In what advocates are calling an historic ruling, a judge in Fresno County, California, ruled last week that a lawsuit against the Clovis Unified School District’s abstinence-focused sex education program was justified because it was out of compliance with the state’s law.
A new study finds that the HPV vaccine prevents genital warts and precancerous changes to the cervix in young women ages 14 to 17. Not only does this provide further evidence of the vaccine’s efficacy; it suggests that early vaccination is important.
Since HPV vaccines were introduced almost a decade ago, there has been a fear that vaccinating young girls against sexually transmitted infections will give them license to have sex and increase promiscuity. A new study suggests that the opposite may in fact be true—girls who have been vaccinated are less likely to engage in risky sexual behavior than those who have not.
Gardasil 9, the newest version of the HPV vaccine to be approved by the FDA, has the potential to prevent 90 percent of cases of cervical, vulvar, vaginal, and anal cancers, but only if the vaccine becomes more widely accepted.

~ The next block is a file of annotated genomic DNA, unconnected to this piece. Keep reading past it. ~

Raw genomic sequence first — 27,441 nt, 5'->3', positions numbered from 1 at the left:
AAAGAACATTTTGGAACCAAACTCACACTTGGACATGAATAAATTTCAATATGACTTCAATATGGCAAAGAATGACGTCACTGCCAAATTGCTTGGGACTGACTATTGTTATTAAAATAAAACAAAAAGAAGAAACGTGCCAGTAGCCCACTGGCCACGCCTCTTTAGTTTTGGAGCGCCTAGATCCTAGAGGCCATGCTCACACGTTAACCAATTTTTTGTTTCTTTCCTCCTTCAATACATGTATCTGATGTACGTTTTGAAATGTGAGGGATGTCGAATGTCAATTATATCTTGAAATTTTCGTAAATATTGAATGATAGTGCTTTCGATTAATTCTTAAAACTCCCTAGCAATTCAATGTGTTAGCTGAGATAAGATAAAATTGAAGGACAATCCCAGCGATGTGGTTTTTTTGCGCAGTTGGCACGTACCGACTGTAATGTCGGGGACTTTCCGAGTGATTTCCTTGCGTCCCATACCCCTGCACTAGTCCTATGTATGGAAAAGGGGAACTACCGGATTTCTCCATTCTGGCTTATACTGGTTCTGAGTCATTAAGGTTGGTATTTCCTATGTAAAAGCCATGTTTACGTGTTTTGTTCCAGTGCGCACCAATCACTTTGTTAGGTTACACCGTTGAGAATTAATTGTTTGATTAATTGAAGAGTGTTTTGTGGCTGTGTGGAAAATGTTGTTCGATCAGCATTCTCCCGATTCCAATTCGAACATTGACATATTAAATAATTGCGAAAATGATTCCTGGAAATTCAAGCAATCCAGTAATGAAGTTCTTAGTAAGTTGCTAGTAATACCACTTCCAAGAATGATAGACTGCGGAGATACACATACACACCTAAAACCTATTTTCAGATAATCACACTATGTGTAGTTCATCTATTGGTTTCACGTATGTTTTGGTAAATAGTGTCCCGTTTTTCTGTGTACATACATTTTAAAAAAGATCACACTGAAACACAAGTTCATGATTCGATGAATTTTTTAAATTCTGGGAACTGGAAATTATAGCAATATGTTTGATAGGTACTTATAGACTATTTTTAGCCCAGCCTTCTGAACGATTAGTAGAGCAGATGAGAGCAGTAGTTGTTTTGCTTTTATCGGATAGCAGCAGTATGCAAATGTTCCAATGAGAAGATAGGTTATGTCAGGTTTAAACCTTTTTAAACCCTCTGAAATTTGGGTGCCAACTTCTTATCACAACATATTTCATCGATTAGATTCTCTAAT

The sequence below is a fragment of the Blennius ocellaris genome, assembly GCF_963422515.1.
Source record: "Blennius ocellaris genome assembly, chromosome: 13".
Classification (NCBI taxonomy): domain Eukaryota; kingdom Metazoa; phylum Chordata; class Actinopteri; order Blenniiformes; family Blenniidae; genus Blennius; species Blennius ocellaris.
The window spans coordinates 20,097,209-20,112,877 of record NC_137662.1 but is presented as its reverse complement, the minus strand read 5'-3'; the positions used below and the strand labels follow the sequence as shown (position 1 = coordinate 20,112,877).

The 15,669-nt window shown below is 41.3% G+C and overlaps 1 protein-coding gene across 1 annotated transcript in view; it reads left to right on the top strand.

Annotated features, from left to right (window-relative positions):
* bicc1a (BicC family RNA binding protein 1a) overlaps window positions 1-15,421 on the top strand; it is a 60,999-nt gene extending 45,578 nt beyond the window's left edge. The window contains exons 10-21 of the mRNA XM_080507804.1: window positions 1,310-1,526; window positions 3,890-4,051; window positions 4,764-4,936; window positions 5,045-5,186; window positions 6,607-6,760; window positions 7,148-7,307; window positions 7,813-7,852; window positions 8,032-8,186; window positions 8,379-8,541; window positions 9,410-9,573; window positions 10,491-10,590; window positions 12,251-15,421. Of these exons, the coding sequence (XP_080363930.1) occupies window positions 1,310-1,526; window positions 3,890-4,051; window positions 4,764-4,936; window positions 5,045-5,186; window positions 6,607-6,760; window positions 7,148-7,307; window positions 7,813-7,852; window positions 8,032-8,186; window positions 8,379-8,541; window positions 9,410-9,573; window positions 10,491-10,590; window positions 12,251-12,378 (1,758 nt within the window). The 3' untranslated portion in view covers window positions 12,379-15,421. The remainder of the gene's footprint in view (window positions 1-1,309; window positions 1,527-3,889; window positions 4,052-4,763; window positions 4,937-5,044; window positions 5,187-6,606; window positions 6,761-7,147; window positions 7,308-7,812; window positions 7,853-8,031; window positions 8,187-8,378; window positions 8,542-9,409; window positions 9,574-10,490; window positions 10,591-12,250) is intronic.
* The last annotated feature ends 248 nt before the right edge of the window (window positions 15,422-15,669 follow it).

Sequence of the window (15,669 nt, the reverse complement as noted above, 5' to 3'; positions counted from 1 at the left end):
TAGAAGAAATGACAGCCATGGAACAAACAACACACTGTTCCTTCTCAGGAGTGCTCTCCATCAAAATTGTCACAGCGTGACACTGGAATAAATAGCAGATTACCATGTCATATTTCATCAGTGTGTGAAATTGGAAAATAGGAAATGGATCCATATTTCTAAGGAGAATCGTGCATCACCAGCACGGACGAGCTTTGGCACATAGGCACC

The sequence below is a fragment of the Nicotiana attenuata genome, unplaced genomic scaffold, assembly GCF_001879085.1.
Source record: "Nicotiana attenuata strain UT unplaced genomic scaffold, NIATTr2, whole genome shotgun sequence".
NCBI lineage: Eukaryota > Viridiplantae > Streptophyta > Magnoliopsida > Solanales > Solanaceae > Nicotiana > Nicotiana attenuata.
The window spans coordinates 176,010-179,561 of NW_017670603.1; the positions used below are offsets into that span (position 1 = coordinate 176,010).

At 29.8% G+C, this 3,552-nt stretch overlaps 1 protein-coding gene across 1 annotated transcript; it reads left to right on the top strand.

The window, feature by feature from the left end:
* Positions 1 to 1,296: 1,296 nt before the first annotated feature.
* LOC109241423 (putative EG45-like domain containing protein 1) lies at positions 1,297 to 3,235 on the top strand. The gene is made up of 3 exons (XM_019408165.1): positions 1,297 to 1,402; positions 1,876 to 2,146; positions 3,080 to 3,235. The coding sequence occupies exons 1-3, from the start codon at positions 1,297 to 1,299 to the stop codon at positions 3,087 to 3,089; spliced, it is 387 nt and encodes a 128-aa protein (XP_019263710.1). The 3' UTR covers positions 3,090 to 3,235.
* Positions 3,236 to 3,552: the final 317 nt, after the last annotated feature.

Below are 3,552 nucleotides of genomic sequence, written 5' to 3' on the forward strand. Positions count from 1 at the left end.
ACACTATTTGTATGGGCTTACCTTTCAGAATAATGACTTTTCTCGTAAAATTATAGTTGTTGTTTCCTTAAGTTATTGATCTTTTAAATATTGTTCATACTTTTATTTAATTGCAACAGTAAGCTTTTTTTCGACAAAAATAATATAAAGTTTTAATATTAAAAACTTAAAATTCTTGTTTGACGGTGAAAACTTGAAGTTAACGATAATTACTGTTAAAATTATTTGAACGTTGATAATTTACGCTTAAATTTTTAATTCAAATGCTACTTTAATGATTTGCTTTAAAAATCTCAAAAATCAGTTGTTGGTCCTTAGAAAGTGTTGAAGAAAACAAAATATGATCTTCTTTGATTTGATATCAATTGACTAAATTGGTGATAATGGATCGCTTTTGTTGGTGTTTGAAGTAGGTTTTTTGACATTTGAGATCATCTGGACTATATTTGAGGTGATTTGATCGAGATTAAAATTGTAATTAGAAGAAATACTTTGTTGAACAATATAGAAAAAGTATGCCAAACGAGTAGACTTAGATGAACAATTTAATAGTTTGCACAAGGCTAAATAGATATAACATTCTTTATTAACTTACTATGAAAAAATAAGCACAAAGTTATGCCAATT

Between the high-tech sex toys, transplanted uteri, lab-grown penises, and perils of hookup apps, 2014 sometimes sounded like a science fiction novel. But we can’t forget the news about IUDs and STIs that came out this year, either.
A study this week adds to the large body of research that shows teens who have received the HPV vaccine are no more likely to engage in sexual activity or suffer consequences such as unintended pregnancy or STIs than their un-vaccinated peers.
This week, LA County is reviving an at-home STI testing service, a new study shows that male circumcision can reduce rates of HIV among women as well as men, and an Australian company gets approval to produce a microbicide condom.
A bill that requires adult film stars to wear condoms on set is one step closer to becoming law in California, despite pleas from porn performers.
This week, new studies accuse the public health community of ignoring the unique needs of bisexual men, find that casual sex is good for some people’s self-esteem, and show that women who get pregnant naturally at older ages may live longer.
The results of the 2013 Youth Risk Behavior Surveillance System, which were released on Friday, are somewhat discouraging. On almost every measure of safer sexual behavior, progress has either stagnated or, in cases like condom use, reversed.